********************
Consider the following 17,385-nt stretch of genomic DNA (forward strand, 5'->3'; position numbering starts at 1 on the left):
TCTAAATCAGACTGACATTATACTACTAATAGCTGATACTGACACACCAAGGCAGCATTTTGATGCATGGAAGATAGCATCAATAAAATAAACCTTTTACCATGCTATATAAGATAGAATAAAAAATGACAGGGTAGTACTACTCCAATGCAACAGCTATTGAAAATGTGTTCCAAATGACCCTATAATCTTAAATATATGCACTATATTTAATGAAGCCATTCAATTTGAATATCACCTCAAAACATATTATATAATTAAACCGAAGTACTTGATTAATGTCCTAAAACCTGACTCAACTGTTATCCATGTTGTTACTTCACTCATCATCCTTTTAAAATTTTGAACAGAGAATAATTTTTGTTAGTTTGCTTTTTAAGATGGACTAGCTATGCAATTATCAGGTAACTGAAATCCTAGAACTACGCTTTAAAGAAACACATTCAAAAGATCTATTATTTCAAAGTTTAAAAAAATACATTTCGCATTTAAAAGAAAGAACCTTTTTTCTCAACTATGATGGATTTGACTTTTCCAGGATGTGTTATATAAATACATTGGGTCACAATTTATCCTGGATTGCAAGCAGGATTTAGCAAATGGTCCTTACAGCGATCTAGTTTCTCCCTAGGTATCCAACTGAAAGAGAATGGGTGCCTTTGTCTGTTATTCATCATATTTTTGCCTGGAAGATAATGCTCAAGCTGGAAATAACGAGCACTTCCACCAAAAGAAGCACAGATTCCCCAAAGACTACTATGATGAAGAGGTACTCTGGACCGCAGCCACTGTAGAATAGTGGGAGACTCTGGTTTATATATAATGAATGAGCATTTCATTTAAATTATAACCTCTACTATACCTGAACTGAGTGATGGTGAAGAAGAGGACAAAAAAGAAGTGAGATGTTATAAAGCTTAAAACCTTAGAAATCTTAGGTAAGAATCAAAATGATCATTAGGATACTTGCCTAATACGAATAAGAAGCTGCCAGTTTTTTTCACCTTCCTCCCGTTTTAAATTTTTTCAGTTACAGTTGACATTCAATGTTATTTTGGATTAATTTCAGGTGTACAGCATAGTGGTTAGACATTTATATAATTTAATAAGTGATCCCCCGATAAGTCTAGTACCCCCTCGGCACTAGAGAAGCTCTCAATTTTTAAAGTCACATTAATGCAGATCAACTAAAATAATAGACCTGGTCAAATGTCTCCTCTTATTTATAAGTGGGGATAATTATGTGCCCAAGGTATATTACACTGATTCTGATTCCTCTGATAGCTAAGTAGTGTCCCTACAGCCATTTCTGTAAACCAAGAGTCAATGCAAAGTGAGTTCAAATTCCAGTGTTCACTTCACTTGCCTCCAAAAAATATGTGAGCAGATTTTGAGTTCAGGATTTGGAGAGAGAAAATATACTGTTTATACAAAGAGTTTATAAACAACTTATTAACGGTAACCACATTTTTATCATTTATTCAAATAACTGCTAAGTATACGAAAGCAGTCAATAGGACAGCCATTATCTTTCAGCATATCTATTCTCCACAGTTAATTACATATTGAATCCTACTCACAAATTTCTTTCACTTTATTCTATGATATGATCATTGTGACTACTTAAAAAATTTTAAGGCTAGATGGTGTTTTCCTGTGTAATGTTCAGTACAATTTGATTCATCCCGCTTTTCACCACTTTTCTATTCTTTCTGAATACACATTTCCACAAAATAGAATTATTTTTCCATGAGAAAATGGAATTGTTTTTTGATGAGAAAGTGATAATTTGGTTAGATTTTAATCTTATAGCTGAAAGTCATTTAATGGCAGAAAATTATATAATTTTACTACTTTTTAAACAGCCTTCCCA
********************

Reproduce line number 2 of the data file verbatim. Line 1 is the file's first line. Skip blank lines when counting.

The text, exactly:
TCTAAATCAGACTGACATTATACTACTAATAGCTGATACTGACACACCAAGGCAGCATTTTGATGCATGGAAGATAGCATCAATAAAATAAACCTTTTACCATGCTATATAAGATAGAATAAAAAATGACAGGGTAGTACTACTCCAATGCAACAGCTATTGAAAATGTGTTCCAAATGACCCTATAATCTTAAATATATGCACTATATTTAATGAAGCCATTCAATTTGAATATCACCTCAAAACATATTATATAATTAAACCGAAGTACTTGATTAATGTCCTAAAACCTGACTCAACTGTTATCCATGTTGTTACTTCACTCATCATCCTTTTAAAATTTTGAACAGAGAATAATTTTTGTTAGTTTGCTTTTTAAGATGGACTAGCTATGCAATTATCAGGTAACTGAAATCCTAGAACTACGCTTTAAAGAAACACATTCAAAAGATCTATTATTTCAAAGTTTAAAAAAATACATTTCGCATTTAAAAGAAAGAACCTTTTTTCTCAACTATGATGGATTTGACTTTTCCAGGATGTGTTATATAAATACATTGGGTCACAATTTATCCTGGATTGCAAGCAGGATTTAGCAAATGGTCCTTACAGCGATCTAGTTTCTCCCTAGGTATCCAACTGAAAGAGAATGGGTGCCTTTGTCTGTTATTCATCATATTTTTGCCTGGAAGATAATGCTCAAGCTGGAAATAACGAGCACTTCCACCAAAAGAAGCACAGATTCCCCAAAGACTACTATGATGAAGAGGTACTCTGGACCGCAGCCACTGTAGAATAGTGGGAGACTCTGGTTTATATATAATGAATGAGCATTTCATTTAAATTATAACCTCTACTATACCTGAACTGAGTGATGGTGAAGAAGAGGACAAAAAAGAAGTGAGATGTTATAAAGCTTAAAACCTTAGAAATCTTAGGTAAGAATCAAAATGATCATTAGGATACTTGCCTAATACGAATAAGAAGCTGCCAGTTTTTTTCACCTTCCTCCCGTTTTAAATTTTTTCAGTTACAGTTGACATTCAATGTTATTTTGGATTAATTTCAGGTGTACAGCATAGTGGTTAGACATTTATATAATTTAATAAGTGATCCCCCGATAAGTCTAGTACCCCCTCGGCACTAGAGAAGCTCTCAATTTTTAAAGTCACATTAATGCAGATCAACTAAAATAATAGACCTGGTCAAATGTCTCCTCTTATTTATAAGTGGGGATAATTATGTGCCCAAGGTATATTACACTGATTCTGATTCCTCTGATAGCTAAGTAGTGTCCCTACAGCCATTTCTGTAAACCAAGAGTCAATGCAAAGTGAGTTCAAATTCCAGTGTTCACTTCACTTGCCTCCAAAAAATATGTGAGCAGATTTTGAGTTCAGGATTTGGAGAGAGAAAATATACTGTTTATACAAAGAGTTTATAAACAACTTATTAACGGTAACCACATTTTTATCATTTATTCAAATAACTGCTAAGTATACGAAAGCAGTCAATAGGACAGCCATTATCTTTCAGCATATCTATTCTCCACAGTTAATTACATATTGAATCCTACTCACAAATTTCTTTCACTTTATTCTATGATATGATCATTGTGACTACTTAAAAAATTTTAAGGCTAGATGGTGTTTTCCTGTGTAATGTTCAGTACAATTTGATTCATCCCGCTTTTCACCACTTTTCTATTCTTTCTGAATACACATTTCCACAAAATAGAATTATTTTTCCATGAGAAAATGGAATTGTTTTTTGATGAGAAAGTGATAATTTGGTTAGATTTTAATCTTATAGCTGAAAGTCATTTAATGGCAGAAAATTATATAATTTTACTACTTTTTAAACAGCCTTCCCA